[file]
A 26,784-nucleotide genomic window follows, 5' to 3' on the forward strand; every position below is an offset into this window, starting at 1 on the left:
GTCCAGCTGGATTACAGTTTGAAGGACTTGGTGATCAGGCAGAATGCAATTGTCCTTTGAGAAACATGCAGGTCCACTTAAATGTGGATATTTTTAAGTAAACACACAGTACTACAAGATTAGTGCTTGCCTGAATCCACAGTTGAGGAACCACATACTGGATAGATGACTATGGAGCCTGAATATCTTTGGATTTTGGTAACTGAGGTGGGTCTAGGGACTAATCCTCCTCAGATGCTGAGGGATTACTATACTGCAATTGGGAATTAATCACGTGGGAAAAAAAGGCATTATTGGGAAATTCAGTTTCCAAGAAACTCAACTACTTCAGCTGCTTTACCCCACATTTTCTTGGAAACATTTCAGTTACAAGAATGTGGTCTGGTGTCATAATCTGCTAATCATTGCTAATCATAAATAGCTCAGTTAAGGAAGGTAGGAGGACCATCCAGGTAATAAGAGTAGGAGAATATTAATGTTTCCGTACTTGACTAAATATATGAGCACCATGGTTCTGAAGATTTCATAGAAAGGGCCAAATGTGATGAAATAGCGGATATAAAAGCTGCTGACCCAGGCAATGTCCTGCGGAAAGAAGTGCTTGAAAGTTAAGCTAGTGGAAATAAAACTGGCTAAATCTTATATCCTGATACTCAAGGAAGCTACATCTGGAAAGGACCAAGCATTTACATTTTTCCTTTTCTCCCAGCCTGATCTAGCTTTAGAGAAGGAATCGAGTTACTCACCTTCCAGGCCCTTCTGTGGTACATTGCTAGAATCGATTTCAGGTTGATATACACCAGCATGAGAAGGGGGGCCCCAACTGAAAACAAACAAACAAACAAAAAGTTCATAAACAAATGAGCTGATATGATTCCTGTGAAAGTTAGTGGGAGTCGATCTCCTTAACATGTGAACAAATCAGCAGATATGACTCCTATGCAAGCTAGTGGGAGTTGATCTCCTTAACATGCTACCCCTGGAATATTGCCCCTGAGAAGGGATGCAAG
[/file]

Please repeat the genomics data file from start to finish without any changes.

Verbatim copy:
A 26,784-nucleotide genomic window follows, 5' to 3' on the forward strand; every position below is an offset into this window, starting at 1 on the left:
GTCCAGCTGGATTACAGTTTGAAGGACTTGGTGATCAGGCAGAATGCAATTGTCCTTTGAGAAACATGCAGGTCCACTTAAATGTGGATATTTTTAAGTAAACACACAGTACTACAAGATTAGTGCTTGCCTGAATCCACAGTTGAGGAACCACATACTGGATAGATGACTATGGAGCCTGAATATCTTTGGATTTTGGTAACTGAGGTGGGTCTAGGGACTAATCCTCCTCAGATGCTGAGGGATTACTATACTGCAATTGGGAATTAATCACGTGGGAAAAAAAGGCATTATTGGGAAATTCAGTTTCCAAGAAACTCAACTACTTCAGCTGCTTTACCCCACATTTTCTTGGAAACATTTCAGTTACAAGAATGTGGTCTGGTGTCATAATCTGCTAATCATTGCTAATCATAAATAGCTCAGTTAAGGAAGGTAGGAGGACCATCCAGGTAATAAGAGTAGGAGAATATTAATGTTTCCGTACTTGACTAAATATATGAGCACCATGGTTCTGAAGATTTCATAGAAAGGGCCAAATGTGATGAAATAGCGGATATAAAAGCTGCTGACCCAGGCAATGTCCTGCGGAAAGAAGTGCTTGAAAGTTAAGCTAGTGGAAATAAAACTGGCTAAATCTTATATCCTGATACTCAAGGAAGCTACATCTGGAAAGGACCAAGCATTTACATTTTTCCTTTTCTCCCAGCCTGATCTAGCTTTAGAGAAGGAATCGAGTTACTCACCTTCCAGGCCCTTCTGTGGTACATTGCTAGAATCGATTTCAGGTTGATATACACCAGCATGAGAAGGGGGGCCCCAACTGAAAACAAACAAACAAACAAAAAGTTCATAAACAAATGAGCTGATATGATTCCTGTGAAAGTTAGTGGGAGTCGATCTCCTTAACATGTGAACAAATCAGCAGATATGACTCCTATGCAAGCTAGTGGGAGTTGATCTCCTTAACATGCTACCCCTGGAATATTGCCCCTGAGAAGGGATGCAAG